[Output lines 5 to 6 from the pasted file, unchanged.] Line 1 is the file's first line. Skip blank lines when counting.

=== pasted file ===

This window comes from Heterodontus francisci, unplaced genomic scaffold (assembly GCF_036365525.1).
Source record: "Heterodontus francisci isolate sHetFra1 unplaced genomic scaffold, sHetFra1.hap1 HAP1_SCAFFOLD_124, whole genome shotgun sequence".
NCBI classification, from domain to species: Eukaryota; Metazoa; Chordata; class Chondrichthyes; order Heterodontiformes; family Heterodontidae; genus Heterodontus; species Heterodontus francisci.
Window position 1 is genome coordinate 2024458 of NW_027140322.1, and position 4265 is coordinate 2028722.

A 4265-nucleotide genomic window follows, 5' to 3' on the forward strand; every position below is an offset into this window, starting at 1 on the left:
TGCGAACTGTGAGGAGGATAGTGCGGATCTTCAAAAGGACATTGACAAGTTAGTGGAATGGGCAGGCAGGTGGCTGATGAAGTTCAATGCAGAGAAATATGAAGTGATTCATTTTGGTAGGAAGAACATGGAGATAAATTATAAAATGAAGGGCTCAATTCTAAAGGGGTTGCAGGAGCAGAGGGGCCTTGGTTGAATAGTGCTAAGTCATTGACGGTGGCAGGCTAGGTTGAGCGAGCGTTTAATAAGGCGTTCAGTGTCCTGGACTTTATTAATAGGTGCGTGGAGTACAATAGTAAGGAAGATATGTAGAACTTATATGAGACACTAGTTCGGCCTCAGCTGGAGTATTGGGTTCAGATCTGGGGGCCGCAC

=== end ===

A 4265-nucleotide genomic window follows, 5' to 3' on the forward strand; every position below is an offset into this window, starting at 1 on the left:
TGCGAACTGTGAGGAGGATAGTGCGGATCTTCAAAAGGACATTGACAAGTTAGTGGAATGGGCAGGCAGGTGGCTGATGAAGTTCAATGCAGAGAAATATGAAGTGATTCATTTTGGTAGGAAGAACATGGAGATAAATTATAAAATGAAGGGCTCAATTCTAAAGGGGTTGCAGGAGCAGAGGGGCCTTGGTTGAATAGTGCTAAGTCATTGACGGTGGCAGGCTAGGTTGAGCGAGCGTTTAATAAGGCGTTCAGTGTCCTGGACTTTATTAATAGGTGCGTGGAGTACAATAGTAAGGAAGATATGTAGAACTTATATGAGACACTAGTTCGGCCTCAGCTGGAGTATTGGGTTCAGATCTGGGGGCCGCAC